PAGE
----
The sun starts to set and Miley Cyrus breaks out into a tripped out poem. “We met each other on the neon dinghy,” she recits calmly. “Past the manta rays and palm trees/ Glowing creatures beam down from great heights/ Electric eels and red venom.” It’s the kind of mind-altering acid trip that hedonistic romantic Moondog — the main character, played by Matthew McConaughey, of Harmony Korine’s 2019 oeuvre Beach Bum — might conjure up. As it turns out, we’re not that far off from getting that chaos-loving cunnilingus lover. Korine scores a writing and producing credit on the synth-heavy sexcapade. This, and not whatever may or may not be about a dead marriage, is the most riveting part of Miley’s new chapter. The personality she’s shown us is as funny, bizarre, explicit, and charming as Korine’s captain hat-wearing, pink feathered robe-donning protagonist. I wouldn’t be surprised if she inspired him.

Endless Summer Vacation captures the neverending party that exists in scenic, tropical places like Korine’s neon-lit, beer-stained boardwalks in Beach Bum and Spring Breakers. But Korine’s Florida is Cyrus’ California. Endless Summer Vacation trades Plastic Hearts’ hot pink steel-toed guitar riffs for synths that match the glint off the pacific ocean’s waves or the electric buzz of the neon signs that line Sunset Blvd. She worked with heavy hitter pop songwriters Bibi Bourelly, Tobias Jesso Jr., Kid Harpoon, Mike WiLL Made-It, and Greg Kurstin. She also collaborated with Brandi Carlisle on “Thousand Miles” and Sia on “Muddy Feet.” But rather than dueting with two of the industry’s well-known singer-songwriters, both are resigned to backing vocals. It’s an odd choice of use for features, but it places Cyrus as the only focal point of her album as opposed to Plastic Hearts’ iconic duets with Billy Idol, Joan Jett, and Stevie Nicks.

Good things always come to an end, which is why Endless Summer Vacation isn’t as blissful as the title might suggest. Cyrus’ most captivating moments are when she’s getting lost in the fantasy and then trying to figure out if she wants to find her way back. “Rose Colored Lenses” shows Cyrus tightening her grip on a euphoric romance with every anxious thought that the end is near. There’s a desire to stay in this moment forever, “fallin’ stupid like we’re kids.” Cyrus is Peter Pan, clinging to fantasy devoid of adult responsibilities. “Never wanna leave this room,” she pouts. “Daydream, déjà vu/ If I had control over you,” she sings dreamily before sliding into the chorus: “We could stay like this forever/ Lost in wonderland.” Although she reminds us she’s the queen of gritty powerhouse howls on “Jaded” and “Muddy Feet,” this is one of the album’s finest moments: Cyrus wrestling with desire while unlocking a new vocal tone. Her voice is tuned into cerulean shades of dream pop that recalls Beach House’s Victoria Legrand.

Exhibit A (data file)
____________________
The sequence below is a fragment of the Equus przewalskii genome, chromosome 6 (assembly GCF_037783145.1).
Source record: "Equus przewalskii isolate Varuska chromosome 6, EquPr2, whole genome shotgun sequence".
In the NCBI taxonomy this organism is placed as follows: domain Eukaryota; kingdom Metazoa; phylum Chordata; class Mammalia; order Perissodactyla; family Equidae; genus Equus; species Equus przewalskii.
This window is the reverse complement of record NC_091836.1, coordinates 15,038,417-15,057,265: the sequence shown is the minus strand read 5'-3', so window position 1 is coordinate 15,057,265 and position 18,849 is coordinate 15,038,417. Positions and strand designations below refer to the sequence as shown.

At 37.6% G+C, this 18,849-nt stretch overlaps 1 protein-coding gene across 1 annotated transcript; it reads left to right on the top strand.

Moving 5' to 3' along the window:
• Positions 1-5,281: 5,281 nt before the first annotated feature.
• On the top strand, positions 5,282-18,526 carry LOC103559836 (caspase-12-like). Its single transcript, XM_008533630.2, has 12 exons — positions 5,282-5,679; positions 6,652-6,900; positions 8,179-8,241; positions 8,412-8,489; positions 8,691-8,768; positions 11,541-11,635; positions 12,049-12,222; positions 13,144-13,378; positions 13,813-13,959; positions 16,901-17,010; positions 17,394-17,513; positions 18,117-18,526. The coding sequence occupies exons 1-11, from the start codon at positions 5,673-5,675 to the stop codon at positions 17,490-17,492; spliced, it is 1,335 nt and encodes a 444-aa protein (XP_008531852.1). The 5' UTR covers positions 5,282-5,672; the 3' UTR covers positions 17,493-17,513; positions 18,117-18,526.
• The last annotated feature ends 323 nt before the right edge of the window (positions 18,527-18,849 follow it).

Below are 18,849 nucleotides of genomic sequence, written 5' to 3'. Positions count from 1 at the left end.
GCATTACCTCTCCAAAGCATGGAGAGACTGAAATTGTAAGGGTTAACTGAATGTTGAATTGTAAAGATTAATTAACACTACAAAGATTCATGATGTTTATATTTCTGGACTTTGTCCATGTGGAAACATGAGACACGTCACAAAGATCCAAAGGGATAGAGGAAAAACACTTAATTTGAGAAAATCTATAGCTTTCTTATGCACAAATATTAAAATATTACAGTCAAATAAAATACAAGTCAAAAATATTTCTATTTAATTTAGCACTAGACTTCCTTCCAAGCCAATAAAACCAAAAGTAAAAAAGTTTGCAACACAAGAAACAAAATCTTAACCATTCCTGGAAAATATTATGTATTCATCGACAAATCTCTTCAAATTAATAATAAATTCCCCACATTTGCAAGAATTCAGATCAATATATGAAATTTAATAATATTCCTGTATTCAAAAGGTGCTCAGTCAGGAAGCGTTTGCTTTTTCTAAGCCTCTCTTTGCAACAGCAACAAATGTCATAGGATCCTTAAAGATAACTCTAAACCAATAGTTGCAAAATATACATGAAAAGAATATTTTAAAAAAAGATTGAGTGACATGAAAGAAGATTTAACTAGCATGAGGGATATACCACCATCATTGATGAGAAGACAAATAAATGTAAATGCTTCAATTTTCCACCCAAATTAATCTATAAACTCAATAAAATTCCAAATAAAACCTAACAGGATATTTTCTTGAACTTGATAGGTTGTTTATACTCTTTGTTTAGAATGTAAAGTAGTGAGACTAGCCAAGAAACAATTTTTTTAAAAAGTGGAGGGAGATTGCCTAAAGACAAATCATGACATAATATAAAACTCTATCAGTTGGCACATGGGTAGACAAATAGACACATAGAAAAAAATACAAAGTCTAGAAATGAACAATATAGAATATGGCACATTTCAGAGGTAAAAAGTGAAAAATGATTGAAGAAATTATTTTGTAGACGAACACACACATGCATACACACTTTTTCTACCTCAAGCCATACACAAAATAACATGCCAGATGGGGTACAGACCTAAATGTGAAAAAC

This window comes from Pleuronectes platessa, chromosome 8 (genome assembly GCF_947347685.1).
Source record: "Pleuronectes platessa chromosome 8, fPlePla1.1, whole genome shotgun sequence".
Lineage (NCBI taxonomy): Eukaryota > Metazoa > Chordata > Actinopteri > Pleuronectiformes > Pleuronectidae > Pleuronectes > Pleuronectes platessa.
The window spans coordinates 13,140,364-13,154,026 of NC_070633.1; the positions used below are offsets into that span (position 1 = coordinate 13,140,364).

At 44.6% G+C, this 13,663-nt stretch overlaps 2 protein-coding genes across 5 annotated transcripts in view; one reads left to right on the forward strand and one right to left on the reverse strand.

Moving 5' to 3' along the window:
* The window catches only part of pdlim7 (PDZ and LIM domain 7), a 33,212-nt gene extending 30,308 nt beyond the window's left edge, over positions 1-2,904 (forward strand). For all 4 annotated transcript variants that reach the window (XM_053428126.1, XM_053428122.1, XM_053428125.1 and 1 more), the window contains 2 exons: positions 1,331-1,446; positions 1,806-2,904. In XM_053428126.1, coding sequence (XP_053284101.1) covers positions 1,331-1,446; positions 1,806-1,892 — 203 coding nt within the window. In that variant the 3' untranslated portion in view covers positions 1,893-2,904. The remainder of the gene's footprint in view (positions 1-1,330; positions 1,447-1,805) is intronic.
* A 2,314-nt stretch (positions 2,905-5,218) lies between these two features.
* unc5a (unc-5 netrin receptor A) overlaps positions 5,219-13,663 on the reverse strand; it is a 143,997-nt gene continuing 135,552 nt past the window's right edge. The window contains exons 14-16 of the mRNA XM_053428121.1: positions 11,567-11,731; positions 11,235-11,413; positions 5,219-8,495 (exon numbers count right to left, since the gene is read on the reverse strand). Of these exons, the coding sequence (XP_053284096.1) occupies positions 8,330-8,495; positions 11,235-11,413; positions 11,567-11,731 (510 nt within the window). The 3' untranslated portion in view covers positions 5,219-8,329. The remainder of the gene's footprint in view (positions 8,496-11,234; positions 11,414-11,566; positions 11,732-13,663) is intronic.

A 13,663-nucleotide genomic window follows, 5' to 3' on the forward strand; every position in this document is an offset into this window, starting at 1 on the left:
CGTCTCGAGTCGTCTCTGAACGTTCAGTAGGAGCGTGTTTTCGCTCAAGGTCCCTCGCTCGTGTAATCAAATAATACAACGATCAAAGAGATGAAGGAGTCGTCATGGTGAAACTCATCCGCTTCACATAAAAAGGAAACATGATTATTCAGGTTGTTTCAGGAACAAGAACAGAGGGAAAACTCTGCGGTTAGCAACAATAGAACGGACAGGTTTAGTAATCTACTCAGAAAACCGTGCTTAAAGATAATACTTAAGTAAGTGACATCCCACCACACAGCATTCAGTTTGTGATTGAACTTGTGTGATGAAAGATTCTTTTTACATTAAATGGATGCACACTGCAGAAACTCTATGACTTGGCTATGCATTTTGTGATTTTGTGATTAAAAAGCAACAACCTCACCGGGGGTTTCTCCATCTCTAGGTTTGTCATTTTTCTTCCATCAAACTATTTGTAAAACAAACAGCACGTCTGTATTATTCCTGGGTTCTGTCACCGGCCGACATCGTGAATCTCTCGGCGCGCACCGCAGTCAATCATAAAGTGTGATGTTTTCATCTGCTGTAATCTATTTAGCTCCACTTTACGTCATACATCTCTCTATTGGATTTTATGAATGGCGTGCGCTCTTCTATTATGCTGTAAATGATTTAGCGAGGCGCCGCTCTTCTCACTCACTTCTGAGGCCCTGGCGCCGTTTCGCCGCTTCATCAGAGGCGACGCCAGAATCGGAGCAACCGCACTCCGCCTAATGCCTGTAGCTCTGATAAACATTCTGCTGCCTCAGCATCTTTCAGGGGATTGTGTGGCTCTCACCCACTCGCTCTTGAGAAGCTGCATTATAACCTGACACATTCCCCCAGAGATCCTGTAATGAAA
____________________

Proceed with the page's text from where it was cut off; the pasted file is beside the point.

It’s easy for Endless Summer Vacation to become headline fodder following Cyrus’ public divorce from actor Liam Hemsworth, but using this album to decipher how their relationship dissolved would be a great disservice. Cyrus is at her sexiest and her darkest, showcasing sometimes an obsessive desire for control, which feels like truer vulnerability than she’s ever shared before. The album is threaded with subtle reminders that Cyrus wants love, in whatever form, to last forever no matter what the cost. This album sort of encapsulates what Moondog once said, “I just wanna have a good time, until this shit's over, man. This life gig’s a f*cking rodeo and I'm gonna suck the nectar and f*cking rawdog it till the wheels come off.” But Cyrus puts it into much more concise poetry: “Endless summer vacation/ Make it last ‘til we die.”

Miley Cyrus’ ‘Endless Summer Vacation’ is out now.